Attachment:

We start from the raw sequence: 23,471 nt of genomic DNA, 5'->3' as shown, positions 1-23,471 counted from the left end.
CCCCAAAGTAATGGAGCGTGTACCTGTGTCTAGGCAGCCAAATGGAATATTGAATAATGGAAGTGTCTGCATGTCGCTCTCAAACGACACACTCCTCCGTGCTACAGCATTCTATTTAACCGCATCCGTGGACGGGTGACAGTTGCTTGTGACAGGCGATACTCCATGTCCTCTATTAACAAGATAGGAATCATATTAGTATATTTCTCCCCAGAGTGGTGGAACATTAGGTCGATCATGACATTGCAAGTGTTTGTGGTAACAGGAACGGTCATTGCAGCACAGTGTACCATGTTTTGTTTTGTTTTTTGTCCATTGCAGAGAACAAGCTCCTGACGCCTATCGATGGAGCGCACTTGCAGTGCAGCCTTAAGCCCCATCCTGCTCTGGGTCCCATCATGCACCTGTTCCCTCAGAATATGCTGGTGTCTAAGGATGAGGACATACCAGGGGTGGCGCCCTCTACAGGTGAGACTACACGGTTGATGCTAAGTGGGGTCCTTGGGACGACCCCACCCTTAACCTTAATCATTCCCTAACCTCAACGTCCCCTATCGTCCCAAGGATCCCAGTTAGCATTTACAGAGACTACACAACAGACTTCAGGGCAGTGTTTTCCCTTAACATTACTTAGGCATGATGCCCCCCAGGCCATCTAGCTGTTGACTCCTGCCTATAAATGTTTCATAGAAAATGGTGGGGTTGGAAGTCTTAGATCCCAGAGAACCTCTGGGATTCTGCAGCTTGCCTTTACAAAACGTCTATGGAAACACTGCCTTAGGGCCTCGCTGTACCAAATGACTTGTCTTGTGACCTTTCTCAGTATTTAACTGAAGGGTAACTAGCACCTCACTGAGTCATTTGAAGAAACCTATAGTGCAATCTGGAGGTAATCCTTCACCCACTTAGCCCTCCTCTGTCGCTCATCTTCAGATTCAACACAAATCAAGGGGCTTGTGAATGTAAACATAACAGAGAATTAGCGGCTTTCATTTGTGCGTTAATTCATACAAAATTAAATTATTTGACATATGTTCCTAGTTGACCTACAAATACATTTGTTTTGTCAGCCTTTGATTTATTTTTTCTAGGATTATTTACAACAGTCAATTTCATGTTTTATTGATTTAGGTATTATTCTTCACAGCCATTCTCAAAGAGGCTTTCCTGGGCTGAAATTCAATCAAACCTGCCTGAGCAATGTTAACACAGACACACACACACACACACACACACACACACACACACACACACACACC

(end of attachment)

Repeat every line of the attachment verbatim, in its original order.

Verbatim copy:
We start from the raw sequence: 23,471 nt of genomic DNA, 5'->3' as shown, positions 1-23,471 counted from the left end.
CCCCAAAGTAATGGAGCGTGTACCTGTGTCTAGGCAGCCAAATGGAATATTGAATAATGGAAGTGTCTGCATGTCGCTCTCAAACGACACACTCCTCCGTGCTACAGCATTCTATTTAACCGCATCCGTGGACGGGTGACAGTTGCTTGTGACAGGCGATACTCCATGTCCTCTATTAACAAGATAGGAATCATATTAGTATATTTCTCCCCAGAGTGGTGGAACATTAGGTCGATCATGACATTGCAAGTGTTTGTGGTAACAGGAACGGTCATTGCAGCACAGTGTACCATGTTTTGTTTTGTTTTTTGTCCATTGCAGAGAACAAGCTCCTGACGCCTATCGATGGAGCGCACTTGCAGTGCAGCCTTAAGCCCCATCCTGCTCTGGGTCCCATCATGCACCTGTTCCCTCAGAATATGCTGGTGTCTAAGGATGAGGACATACCAGGGGTGGCGCCCTCTACAGGTGAGACTACACGGTTGATGCTAAGTGGGGTCCTTGGGACGACCCCACCCTTAACCTTAATCATTCCCTAACCTCAACGTCCCCTATCGTCCCAAGGATCCCAGTTAGCATTTACAGAGACTACACAACAGACTTCAGGGCAGTGTTTTCCCTTAACATTACTTAGGCATGATGCCCCCCAGGCCATCTAGCTGTTGACTCCTGCCTATAAATGTTTCATAGAAAATGGTGGGGTTGGAAGTCTTAGATCCCAGAGAACCTCTGGGATTCTGCAGCTTGCCTTTACAAAACGTCTATGGAAACACTGCCTTAGGGCCTCGCTGTACCAAATGACTTGTCTTGTGACCTTTCTCAGTATTTAACTGAAGGGTAACTAGCACCTCACTGAGTCATTTGAAGAAACCTATAGTGCAATCTGGAGGTAATCCTTCACCCACTTAGCCCTCCTCTGTCGCTCATCTTCAGATTCAACACAAATCAAGGGGCTTGTGAATGTAAACATAACAGAGAATTAGCGGCTTTCATTTGTGCGTTAATTCATACAAAATTAAATTATTTGACATATGTTCCTAGTTGACCTACAAATACATTTGTTTTGTCAGCCTTTGATTTATTTTTTCTAGGATTATTTACAACAGTCAATTTCATGTTTTATTGATTTAGGTATTATTCTTCACAGCCATTCTCAAAGAGGCTTTCCTGGGCTGAAATTCAATCAAACCTGCCTGAGCAATGTTAACACAGACACACACACACACACACACACACACACACACACACACACACACACC